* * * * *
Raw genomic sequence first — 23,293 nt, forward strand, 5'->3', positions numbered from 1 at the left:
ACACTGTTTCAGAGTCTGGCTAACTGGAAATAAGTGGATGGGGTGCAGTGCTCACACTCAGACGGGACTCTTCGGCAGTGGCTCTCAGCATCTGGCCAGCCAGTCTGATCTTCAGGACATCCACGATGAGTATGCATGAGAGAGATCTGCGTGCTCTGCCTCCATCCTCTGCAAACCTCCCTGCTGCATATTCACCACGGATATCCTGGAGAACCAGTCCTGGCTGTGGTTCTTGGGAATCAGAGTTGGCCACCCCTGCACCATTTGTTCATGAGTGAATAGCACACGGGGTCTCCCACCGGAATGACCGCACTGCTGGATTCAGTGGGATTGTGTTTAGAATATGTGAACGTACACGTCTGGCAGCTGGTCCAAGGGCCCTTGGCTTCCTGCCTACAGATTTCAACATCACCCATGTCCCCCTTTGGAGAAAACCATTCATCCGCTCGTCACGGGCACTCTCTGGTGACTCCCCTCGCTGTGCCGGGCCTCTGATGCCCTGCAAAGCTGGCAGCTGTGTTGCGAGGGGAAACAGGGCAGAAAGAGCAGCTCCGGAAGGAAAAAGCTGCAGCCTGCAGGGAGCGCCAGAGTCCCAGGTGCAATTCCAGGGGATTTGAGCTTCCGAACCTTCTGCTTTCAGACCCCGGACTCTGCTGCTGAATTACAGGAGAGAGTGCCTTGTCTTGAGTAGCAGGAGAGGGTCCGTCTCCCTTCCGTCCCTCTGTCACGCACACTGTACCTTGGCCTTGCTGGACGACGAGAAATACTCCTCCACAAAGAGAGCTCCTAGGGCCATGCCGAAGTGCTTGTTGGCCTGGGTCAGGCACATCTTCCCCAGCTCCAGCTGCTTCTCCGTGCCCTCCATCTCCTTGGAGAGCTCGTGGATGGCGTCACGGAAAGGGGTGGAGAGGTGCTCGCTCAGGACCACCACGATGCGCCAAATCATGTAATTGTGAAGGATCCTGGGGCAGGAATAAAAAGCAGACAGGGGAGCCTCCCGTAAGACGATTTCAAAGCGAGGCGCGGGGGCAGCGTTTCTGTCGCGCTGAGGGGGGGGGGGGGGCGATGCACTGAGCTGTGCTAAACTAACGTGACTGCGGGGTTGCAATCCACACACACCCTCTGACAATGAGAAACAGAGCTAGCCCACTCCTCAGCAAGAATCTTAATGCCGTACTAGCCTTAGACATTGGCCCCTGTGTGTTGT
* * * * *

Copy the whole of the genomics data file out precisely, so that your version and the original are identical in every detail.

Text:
Raw genomic sequence first — 23,293 nt, forward strand, 5'->3', positions numbered from 1 at the left:
ACACTGTTTCAGAGTCTGGCTAACTGGAAATAAGTGGATGGGGTGCAGTGCTCACACTCAGACGGGACTCTTCGGCAGTGGCTCTCAGCATCTGGCCAGCCAGTCTGATCTTCAGGACATCCACGATGAGTATGCATGAGAGAGATCTGCGTGCTCTGCCTCCATCCTCTGCAAACCTCCCTGCTGCATATTCACCACGGATATCCTGGAGAACCAGTCCTGGCTGTGGTTCTTGGGAATCAGAGTTGGCCACCCCTGCACCATTTGTTCATGAGTGAATAGCACACGGGGTCTCCCACCGGAATGACCGCACTGCTGGATTCAGTGGGATTGTGTTTAGAATATGTGAACGTACACGTCTGGCAGCTGGTCCAAGGGCCCTTGGCTTCCTGCCTACAGATTTCAACATCACCCATGTCCCCCTTTGGAGAAAACCATTCATCCGCTCGTCACGGGCACTCTCTGGTGACTCCCCTCGCTGTGCCGGGCCTCTGATGCCCTGCAAAGCTGGCAGCTGTGTTGCGAGGGGAAACAGGGCAGAAAGAGCAGCTCCGGAAGGAAAAAGCTGCAGCCTGCAGGGAGCGCCAGAGTCCCAGGTGCAATTCCAGGGGATTTGAGCTTCCGAACCTTCTGCTTTCAGACCCCGGACTCTGCTGCTGAATTACAGGAGAGAGTGCCTTGTCTTGAGTAGCAGGAGAGGGTCCGTCTCCCTTCCGTCCCTCTGTCACGCACACTGTACCTTGGCCTTGCTGGACGACGAGAAATACTCCTCCACAAAGAGAGCTCCTAGGGCCATGCCGAAGTGCTTGTTGGCCTGGGTCAGGCACATCTTCCCCAGCTCCAGCTGCTTCTCCGTGCCCTCCATCTCCTTGGAGAGCTCGTGGATGGCGTCACGGAAAGGGGTGGAGAGGTGCTCGCTCAGGACCACCACGATGCGCCAAATCATGTAATTGTGAAGGATCCTGGGGCAGGAATAAAAAGCAGACAGGGGAGCCTCCCGTAAGACGATTTCAAAGCGAGGCGCGGGGGCAGCGTTTCTGTCGCGCTGAGGGGGGGGGGGGGGCGATGCACTGAGCTGTGCTAAACTAACGTGACTGCGGGGTTGCAATCCACACACACCCTCTGACAATGAGAAACAGAGCTAGCCCACTCCTCAGCAAGAATCTTAATGCCGTACTAGCCTTAGACATTGGCCCCTGTGTGTTGT